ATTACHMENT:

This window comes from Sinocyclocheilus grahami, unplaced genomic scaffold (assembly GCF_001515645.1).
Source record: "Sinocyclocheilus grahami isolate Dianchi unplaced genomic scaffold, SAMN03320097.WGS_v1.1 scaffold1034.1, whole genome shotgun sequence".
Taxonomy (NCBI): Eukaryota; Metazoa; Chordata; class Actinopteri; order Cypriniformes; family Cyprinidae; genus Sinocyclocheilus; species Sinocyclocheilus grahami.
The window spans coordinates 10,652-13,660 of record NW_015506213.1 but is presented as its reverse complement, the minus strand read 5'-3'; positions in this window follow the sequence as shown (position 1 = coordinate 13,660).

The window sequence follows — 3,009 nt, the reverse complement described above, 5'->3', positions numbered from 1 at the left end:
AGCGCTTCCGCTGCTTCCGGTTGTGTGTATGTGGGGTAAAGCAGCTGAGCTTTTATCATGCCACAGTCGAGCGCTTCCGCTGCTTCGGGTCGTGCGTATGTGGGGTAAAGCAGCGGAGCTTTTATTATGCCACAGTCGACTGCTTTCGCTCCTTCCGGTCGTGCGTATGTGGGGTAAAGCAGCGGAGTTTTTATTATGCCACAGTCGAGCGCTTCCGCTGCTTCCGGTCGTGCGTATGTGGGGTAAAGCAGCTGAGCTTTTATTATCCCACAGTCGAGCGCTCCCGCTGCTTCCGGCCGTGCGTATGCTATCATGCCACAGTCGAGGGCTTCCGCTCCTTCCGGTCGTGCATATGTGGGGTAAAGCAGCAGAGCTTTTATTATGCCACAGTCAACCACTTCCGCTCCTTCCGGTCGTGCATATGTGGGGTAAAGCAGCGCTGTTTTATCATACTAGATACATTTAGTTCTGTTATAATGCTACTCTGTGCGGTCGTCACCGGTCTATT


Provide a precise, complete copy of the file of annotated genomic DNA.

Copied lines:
This window comes from Sinocyclocheilus grahami, unplaced genomic scaffold (assembly GCF_001515645.1).
Source record: "Sinocyclocheilus grahami isolate Dianchi unplaced genomic scaffold, SAMN03320097.WGS_v1.1 scaffold1034.1, whole genome shotgun sequence".
Taxonomy (NCBI): Eukaryota; Metazoa; Chordata; class Actinopteri; order Cypriniformes; family Cyprinidae; genus Sinocyclocheilus; species Sinocyclocheilus grahami.
The window spans coordinates 10,652-13,660 of record NW_015506213.1 but is presented as its reverse complement, the minus strand read 5'-3'; positions in this window follow the sequence as shown (position 1 = coordinate 13,660).

The window sequence follows — 3,009 nt, the reverse complement described above, 5'->3', positions numbered from 1 at the left end:
AGCGCTTCCGCTGCTTCCGGTTGTGTGTATGTGGGGTAAAGCAGCTGAGCTTTTATCATGCCACAGTCGAGCGCTTCCGCTGCTTCGGGTCGTGCGTATGTGGGGTAAAGCAGCGGAGCTTTTATTATGCCACAGTCGACTGCTTTCGCTCCTTCCGGTCGTGCGTATGTGGGGTAAAGCAGCGGAGTTTTTATTATGCCACAGTCGAGCGCTTCCGCTGCTTCCGGTCGTGCGTATGTGGGGTAAAGCAGCTGAGCTTTTATTATCCCACAGTCGAGCGCTCCCGCTGCTTCCGGCCGTGCGTATGCTATCATGCCACAGTCGAGGGCTTCCGCTCCTTCCGGTCGTGCATATGTGGGGTAAAGCAGCAGAGCTTTTATTATGCCACAGTCAACCACTTCCGCTCCTTCCGGTCGTGCATATGTGGGGTAAAGCAGCGCTGTTTTATCATACTAGATACATTTAGTTCTGTTATAATGCTACTCTGTGCGGTCGTCACCGGTCTATT